Middle River Dispatches is a gumbo of posts about fly-fishing, conservation, politics and days afield.

Montana Fly Company Focus Group

Last month I was asked to participate in a focus group for Montana Fly Company. The focus group was organized by those clever Outside Media folks who ran it on Facebook. It was a very entertaining way for those of us in the group to look at pictures, answer questions and make comments. Our moderator, Sammi, did a great job of keeping us on task while offering some very amusing commentary.

The chance to look behind the curtain a bit at some future offerings from Montana Fly Company and have some fun with Sammi was a treat in and of itself, but the deal got a whole lot better when MFC sent us some really nice tools as a reward for our participation. The gift box that arrived at The Middle River Group world HQ included a set of gold end nippers and a zinger (already attached to my Fly Vines lanyard); a stonefly/nymph box and a large waterproof fly box.


Some great swag from Montana Fly Company

While I can’t tell you what we worked on, you just might want to keep an eye on MFC to see what the fruits of our labors produced.

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Disclosure: Neither MFC nor Outside Media asked me to write this post.


A review of Tenkara: Radically Simple, Ultralight Fly Fishing

Tenkara anglers or anyone wishing to learn more about tenkara fishing will be hard pressed to find a more enlightening book then Tenkara: Radically Simple, Ultralight Fly Fishing, (affiliate link) by Kevin C. Kelleher, MD with Misako Ishimura.

From the start Dr. Kelleher grabbed my attention. In his introduction he writes of his struggles with western-style fly-fishing. Tangled lines, over loaded vests, the time needed to rig up, all conspiring to make fishing less enjoyable.

He contemplates enforcing a self-imposed rule, “…that I will quit anything that gives me a headache or makes me cuss.” It was those frustrations that lead him to tenkara.

Boy, can I relate to that.
[Read more…]

Counting coup


It is not always the best time for fishing, at least in the mountain streams here in Virginia. The water levels can be iffy and more importantly the brook trout are going about their biological imperative. Don’t want to upset that apple cart!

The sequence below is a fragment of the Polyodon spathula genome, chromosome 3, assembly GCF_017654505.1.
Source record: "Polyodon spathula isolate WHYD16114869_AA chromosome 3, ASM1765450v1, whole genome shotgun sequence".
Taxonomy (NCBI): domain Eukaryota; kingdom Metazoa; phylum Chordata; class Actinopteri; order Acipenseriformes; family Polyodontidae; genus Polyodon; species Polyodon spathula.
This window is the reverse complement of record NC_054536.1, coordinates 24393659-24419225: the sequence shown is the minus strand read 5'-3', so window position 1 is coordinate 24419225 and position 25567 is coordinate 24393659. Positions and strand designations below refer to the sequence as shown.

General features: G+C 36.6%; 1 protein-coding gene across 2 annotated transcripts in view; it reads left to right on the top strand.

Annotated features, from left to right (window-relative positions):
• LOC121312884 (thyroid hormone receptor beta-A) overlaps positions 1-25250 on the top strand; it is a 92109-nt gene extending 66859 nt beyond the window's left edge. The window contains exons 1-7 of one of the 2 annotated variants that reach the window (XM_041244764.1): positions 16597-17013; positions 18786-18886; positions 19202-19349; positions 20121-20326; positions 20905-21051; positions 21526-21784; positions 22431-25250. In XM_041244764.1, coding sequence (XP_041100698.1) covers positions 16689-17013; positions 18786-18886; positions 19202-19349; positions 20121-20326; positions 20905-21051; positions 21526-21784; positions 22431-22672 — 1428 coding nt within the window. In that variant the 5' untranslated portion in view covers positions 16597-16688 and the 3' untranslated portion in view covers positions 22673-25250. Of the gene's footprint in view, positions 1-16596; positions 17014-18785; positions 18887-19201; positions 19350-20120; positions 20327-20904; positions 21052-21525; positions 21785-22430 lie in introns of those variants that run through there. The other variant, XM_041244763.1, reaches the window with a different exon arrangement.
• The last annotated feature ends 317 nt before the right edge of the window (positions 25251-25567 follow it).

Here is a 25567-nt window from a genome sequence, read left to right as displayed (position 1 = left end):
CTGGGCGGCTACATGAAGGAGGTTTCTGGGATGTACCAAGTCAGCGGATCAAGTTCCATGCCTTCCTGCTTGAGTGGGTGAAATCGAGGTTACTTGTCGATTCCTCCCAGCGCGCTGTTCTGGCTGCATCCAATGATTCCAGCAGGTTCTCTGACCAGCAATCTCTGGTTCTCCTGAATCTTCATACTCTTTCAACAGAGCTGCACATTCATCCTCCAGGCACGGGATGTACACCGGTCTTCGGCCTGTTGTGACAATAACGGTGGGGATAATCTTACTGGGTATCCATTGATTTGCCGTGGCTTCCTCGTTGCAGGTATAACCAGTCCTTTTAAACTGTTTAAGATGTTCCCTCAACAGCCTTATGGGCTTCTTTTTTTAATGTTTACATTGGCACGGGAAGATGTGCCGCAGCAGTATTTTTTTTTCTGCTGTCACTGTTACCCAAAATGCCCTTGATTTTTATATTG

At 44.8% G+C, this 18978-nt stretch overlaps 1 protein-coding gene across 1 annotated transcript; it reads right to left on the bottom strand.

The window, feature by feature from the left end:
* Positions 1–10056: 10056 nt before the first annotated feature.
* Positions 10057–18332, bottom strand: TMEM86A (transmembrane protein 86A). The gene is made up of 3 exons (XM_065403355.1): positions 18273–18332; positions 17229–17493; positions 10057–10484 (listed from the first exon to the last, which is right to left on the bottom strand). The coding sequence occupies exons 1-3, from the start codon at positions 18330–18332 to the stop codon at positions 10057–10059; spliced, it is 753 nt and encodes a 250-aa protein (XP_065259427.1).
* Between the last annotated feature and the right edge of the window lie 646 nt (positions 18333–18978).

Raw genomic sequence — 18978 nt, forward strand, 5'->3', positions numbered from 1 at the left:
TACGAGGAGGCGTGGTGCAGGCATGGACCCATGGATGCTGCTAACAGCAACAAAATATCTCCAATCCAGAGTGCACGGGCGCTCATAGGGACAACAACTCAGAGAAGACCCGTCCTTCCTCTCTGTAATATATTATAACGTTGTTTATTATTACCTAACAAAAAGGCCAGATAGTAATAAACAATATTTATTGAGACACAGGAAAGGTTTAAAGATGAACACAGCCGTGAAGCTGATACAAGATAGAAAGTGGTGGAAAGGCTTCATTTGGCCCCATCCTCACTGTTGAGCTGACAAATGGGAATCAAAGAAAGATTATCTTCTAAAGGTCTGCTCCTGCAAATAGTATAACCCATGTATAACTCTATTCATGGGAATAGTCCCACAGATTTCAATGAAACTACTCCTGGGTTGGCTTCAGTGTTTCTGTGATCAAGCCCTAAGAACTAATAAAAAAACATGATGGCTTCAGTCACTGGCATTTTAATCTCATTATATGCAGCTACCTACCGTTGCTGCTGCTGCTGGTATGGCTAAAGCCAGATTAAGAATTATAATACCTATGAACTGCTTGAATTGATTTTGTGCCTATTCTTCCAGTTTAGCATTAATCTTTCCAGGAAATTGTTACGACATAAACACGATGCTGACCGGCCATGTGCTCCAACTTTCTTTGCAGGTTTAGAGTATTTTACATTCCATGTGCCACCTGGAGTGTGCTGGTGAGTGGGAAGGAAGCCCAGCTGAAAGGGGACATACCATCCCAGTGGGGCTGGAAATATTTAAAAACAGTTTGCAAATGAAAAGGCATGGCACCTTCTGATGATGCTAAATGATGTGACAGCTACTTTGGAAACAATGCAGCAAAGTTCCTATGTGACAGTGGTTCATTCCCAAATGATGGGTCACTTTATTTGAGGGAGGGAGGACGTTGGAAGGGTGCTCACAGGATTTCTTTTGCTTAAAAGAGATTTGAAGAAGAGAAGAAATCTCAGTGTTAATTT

So with time on my hands I like to go scout out some of my favorite streams or pick a new blue line to investigate.

When I am fishing I tend to get a little tunnel vision. I am looking through the water so hard that I sometimes forget to look around and enjoy the view. I probably know my location on many streams by what the bottom of the stream looks like rather than what the banks or surroundings look like.

For me fall is a great time for hiking and sight (site?) seeing. I still look at the water but I really have a chance to see what is surrounding all that water. A chance to see where I am fishing not just what I am fishing.

Of course I tote my tenkara rod and a few flies. And while I am not looking to fish, if the brookies happen to be rising then I just might decide to float a dry their way. But in the fall I like to just count coup on them.

How to count coup

During the year some of my flies will get the hooks broken at the bend. I keep the Adams’, BWOs or  Wulffs  and use them in the fall. I am not trying to catch the fish, just trying to get them to take the fly.

Counting coup.

Kind fun and let’s them get back to the more important business of reproduction.

Headed to IFTD

Dispatches is going mobile to Denver bright and early tomorrow.  First the AFFTA board meeting on Wednesday, then the IFTD Show Thurs thru Saturday.

If you want to stay up to date on the show, “like” the IFTD Facebook page and follow IFTD on Twitter.

I will also try and log in a few posts from the show as well.

Stay tuned!

Fly-golf Tenkara style